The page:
What's Your Question?

How to Read Newspaper Articles Online

Nowadays, many people prefer to get their news online. But with so much information available online, it’s more important than ever to get your news from reputable sources. For some people, that means relying on traditional newspaper outlets. Luckily, plenty of newspapers offer content online. Here’s how to access it.

The New York Times Newspaper

If you want to access The New York Times newspaper online, the good news is that you have a monthly allotment of free articles. However, if you’re a consistent reader, you should look into its subscription options. These include the “Basic Subscription,” which offers unlimited access to articles on any of your devices. You can also opt to add the “Cooking Subscription” or the digital access plus print subscription.

The website is laid out very intuitively, with the home page acting much like the front page of the paper. You can access content online and also through its app.

The Los Angeles Times Newspaper

The Los Angeles Times newspaper offers users three free articles per month on its site. After that, you must sign up for one of its subscriptions. The subscription is billed monthly and gives you unlimited access to all of the content. There are also other bonuses to signing up for a digital subscription, like receiving the Daily eNewspaper, which is just like the print paper but online, plus the chance to add home delivery options. And if you already pay for a regular paper delivery, digital access is included.

The Sunday Times Newspaper

The Sunday Times and The Times offer subscription-based access to online content. One subscription covers both papers, plus access to video content, crosswords and everything in the archive spanning 200 years.

The Seattle Times Newspaper

Reading The Seattle Times newspaper online requires a subscription that is billed weekly. There are several options available, including unlimited digital access. It also offers a package that gives you online access plus physical delivery of just the Sunday paper. That’s a bonus for coupon lovers. Others can opt for a digital and seven-day paper delivery subscription. The digital access includes a copy of the daily paper’s “Print Replica,” which mimics the paper copy.

Free Newspaper Articles Online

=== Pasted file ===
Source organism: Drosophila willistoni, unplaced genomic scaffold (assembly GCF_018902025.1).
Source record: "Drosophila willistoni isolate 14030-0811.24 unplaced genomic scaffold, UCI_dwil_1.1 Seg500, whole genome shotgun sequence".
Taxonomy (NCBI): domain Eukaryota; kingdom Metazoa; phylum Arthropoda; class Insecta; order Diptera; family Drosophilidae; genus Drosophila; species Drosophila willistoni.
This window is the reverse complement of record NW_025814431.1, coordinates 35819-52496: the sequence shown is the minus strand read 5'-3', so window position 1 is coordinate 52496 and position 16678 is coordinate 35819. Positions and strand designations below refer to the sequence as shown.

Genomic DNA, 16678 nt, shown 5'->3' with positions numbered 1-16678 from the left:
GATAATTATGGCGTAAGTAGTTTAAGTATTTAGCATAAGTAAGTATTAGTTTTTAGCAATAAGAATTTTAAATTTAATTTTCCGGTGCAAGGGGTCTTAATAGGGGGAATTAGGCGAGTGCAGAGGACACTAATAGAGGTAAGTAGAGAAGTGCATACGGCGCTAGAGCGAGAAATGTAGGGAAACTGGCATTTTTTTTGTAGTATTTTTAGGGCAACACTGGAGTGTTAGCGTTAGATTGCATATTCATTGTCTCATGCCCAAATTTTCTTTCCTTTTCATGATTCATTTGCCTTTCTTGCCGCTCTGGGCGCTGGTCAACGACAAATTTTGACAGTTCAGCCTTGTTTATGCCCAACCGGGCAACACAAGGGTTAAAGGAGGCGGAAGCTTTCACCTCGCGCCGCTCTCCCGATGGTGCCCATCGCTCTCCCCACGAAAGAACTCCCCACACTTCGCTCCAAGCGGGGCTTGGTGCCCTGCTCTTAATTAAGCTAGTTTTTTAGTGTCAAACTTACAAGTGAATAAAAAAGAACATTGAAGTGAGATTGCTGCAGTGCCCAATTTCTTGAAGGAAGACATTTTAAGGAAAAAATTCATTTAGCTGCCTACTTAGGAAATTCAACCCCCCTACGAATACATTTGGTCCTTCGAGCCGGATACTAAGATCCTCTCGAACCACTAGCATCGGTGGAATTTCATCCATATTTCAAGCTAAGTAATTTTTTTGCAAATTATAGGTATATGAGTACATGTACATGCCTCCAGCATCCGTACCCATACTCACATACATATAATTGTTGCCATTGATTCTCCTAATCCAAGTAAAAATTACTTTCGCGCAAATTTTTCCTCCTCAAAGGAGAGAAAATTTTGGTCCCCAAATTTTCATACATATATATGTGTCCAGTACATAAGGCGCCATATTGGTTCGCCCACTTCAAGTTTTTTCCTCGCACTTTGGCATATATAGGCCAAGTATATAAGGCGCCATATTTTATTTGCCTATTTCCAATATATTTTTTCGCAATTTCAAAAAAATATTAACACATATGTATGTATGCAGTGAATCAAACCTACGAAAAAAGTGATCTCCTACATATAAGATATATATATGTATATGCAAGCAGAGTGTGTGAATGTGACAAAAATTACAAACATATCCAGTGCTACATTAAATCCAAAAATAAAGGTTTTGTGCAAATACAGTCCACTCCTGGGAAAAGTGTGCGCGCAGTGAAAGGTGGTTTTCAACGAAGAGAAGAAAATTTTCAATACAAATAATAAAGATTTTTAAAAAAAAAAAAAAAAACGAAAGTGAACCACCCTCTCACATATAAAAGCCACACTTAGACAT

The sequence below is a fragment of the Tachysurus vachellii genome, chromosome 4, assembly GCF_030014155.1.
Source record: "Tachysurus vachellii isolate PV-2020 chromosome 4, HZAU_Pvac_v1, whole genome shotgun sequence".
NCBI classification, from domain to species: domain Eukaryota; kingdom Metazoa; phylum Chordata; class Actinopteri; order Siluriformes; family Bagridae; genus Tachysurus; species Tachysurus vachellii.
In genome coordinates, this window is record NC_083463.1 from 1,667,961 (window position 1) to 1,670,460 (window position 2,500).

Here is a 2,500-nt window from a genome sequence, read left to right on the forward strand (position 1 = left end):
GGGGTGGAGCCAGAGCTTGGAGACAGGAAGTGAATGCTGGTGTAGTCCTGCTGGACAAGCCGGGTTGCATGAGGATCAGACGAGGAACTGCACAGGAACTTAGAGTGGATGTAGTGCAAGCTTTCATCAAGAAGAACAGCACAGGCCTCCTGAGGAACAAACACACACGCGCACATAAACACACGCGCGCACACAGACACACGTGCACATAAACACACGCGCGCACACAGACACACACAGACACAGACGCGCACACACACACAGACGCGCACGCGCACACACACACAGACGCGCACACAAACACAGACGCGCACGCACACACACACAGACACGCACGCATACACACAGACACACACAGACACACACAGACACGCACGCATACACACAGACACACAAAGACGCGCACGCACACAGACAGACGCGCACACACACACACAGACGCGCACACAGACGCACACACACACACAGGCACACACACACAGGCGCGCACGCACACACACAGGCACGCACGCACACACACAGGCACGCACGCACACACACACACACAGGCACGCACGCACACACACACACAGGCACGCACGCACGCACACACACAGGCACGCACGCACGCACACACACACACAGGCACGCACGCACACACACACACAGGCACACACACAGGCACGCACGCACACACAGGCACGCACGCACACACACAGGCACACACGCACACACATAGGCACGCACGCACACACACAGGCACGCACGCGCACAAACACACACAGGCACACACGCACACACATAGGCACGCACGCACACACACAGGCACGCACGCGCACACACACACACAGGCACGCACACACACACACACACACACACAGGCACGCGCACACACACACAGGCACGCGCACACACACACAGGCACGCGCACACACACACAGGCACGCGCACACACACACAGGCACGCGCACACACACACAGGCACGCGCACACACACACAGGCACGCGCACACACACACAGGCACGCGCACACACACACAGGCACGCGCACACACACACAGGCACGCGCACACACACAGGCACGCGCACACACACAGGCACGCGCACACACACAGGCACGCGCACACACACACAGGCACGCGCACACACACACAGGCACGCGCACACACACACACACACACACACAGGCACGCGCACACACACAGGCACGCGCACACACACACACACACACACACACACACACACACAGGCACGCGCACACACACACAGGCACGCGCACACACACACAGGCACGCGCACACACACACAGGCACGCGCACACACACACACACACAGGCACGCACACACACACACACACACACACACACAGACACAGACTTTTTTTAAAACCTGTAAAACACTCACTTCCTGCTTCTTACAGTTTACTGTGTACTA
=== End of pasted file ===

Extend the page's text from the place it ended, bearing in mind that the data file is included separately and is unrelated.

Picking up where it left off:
If you’re looking for free newspaper articles online, the best way to start is by doing a search on Google News for your keyword. If you gather your news from various sources, the free quota of articles may be enough to help keep yourself informed throughout the month. Some sites offer completely free articles, which are often local newspapers or sites like The Telegraph and The Guardian .


how to write a sports article for a newspaper

You are here

Module 4: how to write an engaging sports article.

Person writing on a laptop

This module will teach you the nuts and bolts of writing an effective article, whether it will be published in a newsletter, on a website or in a media kit. In the next module, we’ll narrow our focus to writing for the web.

But first…did you know that bad writing kills?

It’s true. Many scholars believe that poorly written memos were partially responsible for the 1986 Challenger disaster , and that unclear writing has led to several dangerous automotive defects. While your writing will likely never turn deadly, poor communication can be costly to your organization. An unclear article about a program or league might lead to a decrease in registration. News outlets might not read a news release if they can’t easily find the hook. You might not get a grant if you can’t communicate your organization’s purpose in an effective manner.

That’s why plain language is important.

In Module 4 you will find:

Writing hard news articles

Writing soft news articles, what is plain language  .

According to communications scholar Richard Wydick, plain language is “clear, concise and correct” communication. It avoids jargon and delivers its message simply but effectively so that the reader gets the message as quickly as possible.

Above all, however, plain language is about meeting your readers’ needs, so you need to identify what you know about them. How much detail do they want? Are they busy or will they be browsing your article for pleasure? How much knowledge do they have about your sport and/or your subject matter?

The delete key on a keyboard

Once you know your audience, use both the content of your article and its structure to deliver your message. Here are some simple ways to make your writing meet plain language standards:

The two types of articles  

Stack of newspapers

Hard news is read quickly, so the most important facts must come first. In journalism school, they call this the “ inverted pyramid ”. The first paragraph contains the most important information (who, what, where, when, why, how) and the following paragraphs add an increasing level of detail. The reader could read just the first paragraph and come away with a good idea of what happened.  

Inverted Journalism Pyramid

The lede, or first sentence, is the most crucial part of the article. Your lede should concisely tell the reader who, what, where, when, why and how. For example, “The Chesterville Cheetahs beat the Brownville Bruins 54-52 to win the 2015 Bob Smith Memorial Basketball Championship yesterday.” Your lede should feel complete but not crowded, so it’s okay to split your lede into two sentences to ensure that it flows nicely.